I would agree with some others here that you should keep and drive the car until it's dead, then craigslist it, being completely honest with its history. I'd expect the next owner will want to buy it to pull out that replacement engine, sell off some of the mechanical parts, then scrap the materials that are worth anything.
Bogle: Smart Beta is stupid
gac1979
Posts: 123
Joined: Thu Nov 03, 2016 2:03 pm

Re: What to do with car that flooded

Post by gac1979 »

Sell the replacement car and drive the Camry til it dies. I’m guessing you won’t do that, but you may well get the most bang for your buck out of that option in today’s car market.
User avatar
msi
Posts: 664
Joined: Sun Feb 17, 2008 11:15 pm

Re: What to do with car that flooded

Post by msi »

Get an offer from Carvana. If you have a Carmax near you, that's also worth comparing to.
Mr. Rumples
Posts: 1253
Joined: Sun Aug 25, 2019 7:16 am

Re: What to do with car that flooded

Post by Mr. Rumples »

Not sure about all states, but in VA if your vehicle has water damage, you are required to disclose it. Many don't of course:

https://www.arlnow.com/2017/10/03/consu ... -vehicles/

If your insurance company paid a water damage claim over $3,500, they are required by state law to notify DMV so a new title can be issued noting the water damage:

https://law.lis.virginia.gov/vacode/tit ... n46.2-624/

https://mvdb.virginia.gov/wp-content/up ... hicles.pdf
simplextableau
Posts: 54
Joined: Wed Oct 05, 2016 9:20 pm

Re: What to do with car that flooded

Post by simplextableau »

There's a socioeconomic bias on Bogleheads. Just because we don't buy flood-damaged cars (and I wouldn't under any circumstances) doesn't mean there aren't those who will take the gamble. I bet it sells for $9000, especially since it wasn't flooded in the traditional sense (natural disaster flooding) - he was driving in a rainstorm, hydrolocked the engine, the water was only up to the bottom of the doors, and now has a new engine. All of this talk of it only being worth scrap value is nonsense.
Topic Author
jimmyrules712
Posts: 636
Joined: Thu Jan 06, 2011 11:36 pm

Re: What to do with car that flooded

Post by jimmyrules712 »

simplextableau wrote: Fri Jun 11, 2021 8:33 am There's a socioeconomic bias on Bogleheads. Just because we don't buy flood-damaged cars (and I wouldn't under any circumstances) doesn't mean there aren't those who will take the gamble. I bet it sells for $9000, especially since it wasn't flooded in the traditional sense (natural disaster flooding) - he was driving in a rainstorm, hydrolocked the engine, the water was only up to the bottom of the doors, and now has a new engine. All of this talk of it only being worth scrap value is nonsense.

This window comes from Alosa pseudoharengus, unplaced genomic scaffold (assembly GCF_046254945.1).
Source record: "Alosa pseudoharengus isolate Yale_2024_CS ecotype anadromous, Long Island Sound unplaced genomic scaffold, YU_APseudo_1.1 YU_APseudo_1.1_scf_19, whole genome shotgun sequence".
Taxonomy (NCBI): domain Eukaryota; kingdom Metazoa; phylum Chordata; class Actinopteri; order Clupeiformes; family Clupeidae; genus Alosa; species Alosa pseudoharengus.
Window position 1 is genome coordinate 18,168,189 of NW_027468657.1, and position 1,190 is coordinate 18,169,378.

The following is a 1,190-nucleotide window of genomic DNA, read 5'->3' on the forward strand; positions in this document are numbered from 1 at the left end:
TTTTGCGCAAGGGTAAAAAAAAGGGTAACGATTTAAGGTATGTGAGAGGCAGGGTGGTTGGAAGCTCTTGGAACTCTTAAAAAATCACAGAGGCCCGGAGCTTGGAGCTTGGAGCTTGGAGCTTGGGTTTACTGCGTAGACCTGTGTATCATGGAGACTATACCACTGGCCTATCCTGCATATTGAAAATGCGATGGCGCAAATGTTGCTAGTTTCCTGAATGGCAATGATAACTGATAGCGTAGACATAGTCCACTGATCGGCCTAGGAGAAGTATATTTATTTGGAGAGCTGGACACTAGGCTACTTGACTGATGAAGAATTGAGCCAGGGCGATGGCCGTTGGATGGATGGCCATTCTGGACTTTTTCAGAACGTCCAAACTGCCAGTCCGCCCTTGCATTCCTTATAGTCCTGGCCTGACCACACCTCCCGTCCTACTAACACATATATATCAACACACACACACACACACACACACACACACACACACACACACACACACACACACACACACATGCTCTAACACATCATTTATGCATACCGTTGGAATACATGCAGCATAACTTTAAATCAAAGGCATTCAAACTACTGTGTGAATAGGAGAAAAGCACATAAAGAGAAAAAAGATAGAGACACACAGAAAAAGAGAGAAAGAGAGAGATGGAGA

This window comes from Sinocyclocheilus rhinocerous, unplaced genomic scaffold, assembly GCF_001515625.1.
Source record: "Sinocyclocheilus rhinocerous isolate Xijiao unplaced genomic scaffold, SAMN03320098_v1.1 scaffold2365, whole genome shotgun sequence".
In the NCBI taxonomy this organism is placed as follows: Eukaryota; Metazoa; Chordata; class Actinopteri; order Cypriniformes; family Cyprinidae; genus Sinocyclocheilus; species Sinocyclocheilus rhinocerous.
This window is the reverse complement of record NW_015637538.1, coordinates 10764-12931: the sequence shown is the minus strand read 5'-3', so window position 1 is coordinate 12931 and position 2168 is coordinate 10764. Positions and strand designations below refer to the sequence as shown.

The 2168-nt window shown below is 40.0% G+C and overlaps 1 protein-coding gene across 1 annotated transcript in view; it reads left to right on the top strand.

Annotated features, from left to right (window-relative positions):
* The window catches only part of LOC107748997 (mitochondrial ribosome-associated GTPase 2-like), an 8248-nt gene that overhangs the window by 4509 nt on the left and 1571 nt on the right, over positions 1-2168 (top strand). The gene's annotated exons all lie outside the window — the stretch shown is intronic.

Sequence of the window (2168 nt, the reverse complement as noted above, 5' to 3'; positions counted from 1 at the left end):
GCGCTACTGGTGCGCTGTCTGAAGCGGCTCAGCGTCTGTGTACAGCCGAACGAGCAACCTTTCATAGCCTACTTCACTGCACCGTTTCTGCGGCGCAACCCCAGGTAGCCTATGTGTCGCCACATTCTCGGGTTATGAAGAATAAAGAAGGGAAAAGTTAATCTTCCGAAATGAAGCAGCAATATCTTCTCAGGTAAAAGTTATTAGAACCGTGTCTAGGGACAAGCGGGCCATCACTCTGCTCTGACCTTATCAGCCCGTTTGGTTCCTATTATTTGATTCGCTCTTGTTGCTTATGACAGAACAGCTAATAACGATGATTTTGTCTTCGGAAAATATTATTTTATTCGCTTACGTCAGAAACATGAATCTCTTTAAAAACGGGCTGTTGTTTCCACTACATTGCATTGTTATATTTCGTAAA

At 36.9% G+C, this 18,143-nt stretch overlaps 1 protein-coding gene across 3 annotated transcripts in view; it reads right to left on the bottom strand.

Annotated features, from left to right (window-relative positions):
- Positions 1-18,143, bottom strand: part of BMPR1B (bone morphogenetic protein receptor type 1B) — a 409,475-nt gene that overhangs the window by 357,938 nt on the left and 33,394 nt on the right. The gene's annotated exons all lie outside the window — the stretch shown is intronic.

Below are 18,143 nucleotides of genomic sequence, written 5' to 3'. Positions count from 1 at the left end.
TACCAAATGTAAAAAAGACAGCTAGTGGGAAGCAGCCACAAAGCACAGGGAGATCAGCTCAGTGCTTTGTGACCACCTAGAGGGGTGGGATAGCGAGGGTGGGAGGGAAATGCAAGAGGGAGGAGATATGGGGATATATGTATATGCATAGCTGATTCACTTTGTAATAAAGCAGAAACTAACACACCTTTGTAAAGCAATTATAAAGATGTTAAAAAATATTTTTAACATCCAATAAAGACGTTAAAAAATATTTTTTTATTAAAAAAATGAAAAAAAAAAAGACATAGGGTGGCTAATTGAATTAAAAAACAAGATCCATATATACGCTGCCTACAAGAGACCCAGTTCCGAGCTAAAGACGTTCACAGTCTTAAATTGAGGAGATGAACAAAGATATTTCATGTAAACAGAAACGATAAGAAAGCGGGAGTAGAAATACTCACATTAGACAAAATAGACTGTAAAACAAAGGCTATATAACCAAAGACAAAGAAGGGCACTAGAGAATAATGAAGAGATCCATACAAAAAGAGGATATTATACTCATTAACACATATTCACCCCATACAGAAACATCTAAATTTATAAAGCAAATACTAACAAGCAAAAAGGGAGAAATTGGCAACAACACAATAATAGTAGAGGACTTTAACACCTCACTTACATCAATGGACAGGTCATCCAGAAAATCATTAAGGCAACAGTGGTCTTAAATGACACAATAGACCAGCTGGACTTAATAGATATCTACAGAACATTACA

This what I'm hoping. I think a lot of people hear "flooded" and picture the car floating down the river with water up to the windshield. In this case the water was high enough to enter the engine, not high enough to enter the front doors, but just high enough that about 1 inch of water entered the rear doors. After getting it out of the water the engine actually did start but sounded horrible.

The mechanic thoroughly inspected all electrical components, transmission, and a number of other things before telling me that it was worth repairing.
Mr. Rumples wrote: Fri Jun 11, 2021 7:50 am Not sure about all states, but in VA if your vehicle has water damage, you are required to disclose it. Many don't of course:

https://www.arlnow.com/2017/10/03/consu ... -vehicles/

If your insurance company paid a water damage claim over $3,500, they are required by state law to notify DMV so a new title can be issued noting the water damage:

https://law.lis.virginia.gov/vacode/tit ... n46.2-624/

https://mvdb.virginia.gov/wp-content/up ... hicles.pdf
My state is Texas and I'm having trouble finding concrete info on what circumstances require a new title. I found that a salvage title is required when "it’s so damaged and/or missing a major component part that the repair costs (excluding repainting) are greater than the vehicle’s actual cash value immediately before the damage occurred" and by that definition I am not required to get a new title but I haven't found details on if there are different requirements for flood damage. If you or anyone else reading this knows the answer or how to find it I would appreciate it.
Jack FFR1846 wrote: Fri Jun 11, 2021 6:36 am
shunkman wrote: Fri Jun 11, 2021 6:21 am I'm curious why your car's engine needed to be replaced after driving in only "about a foot" of water. Most cars would survive this without a problem.
I'd guess that the water level in the engine compartment was much higher. The water got into the intake and into the cylinders. Once that happens, rods bend and that's it for the engine.

I'd sell it to Car Max. Flood cars can be properly repaired, but it is a ton of work. I live next to a shop who used to do insurance write off cars. Standard procedure was to replace every single electronic component in the car and either re-pin every single connector or replace the wiring harnesses. Knowing how high the water got might reduce the number of components that need to be replaced, only if your state isn't as stringent as mine. I've been through the inspection facility who needs to confirm a repair is properly done and they check that every electrical component is new. At the end of that process, if the car does have a flood title, it's only worth 50% of what a clean title car is worth, so it really needs to be a higher dollar car, acquired for nearly nothing. For your car, it probably should have been sold without the repair.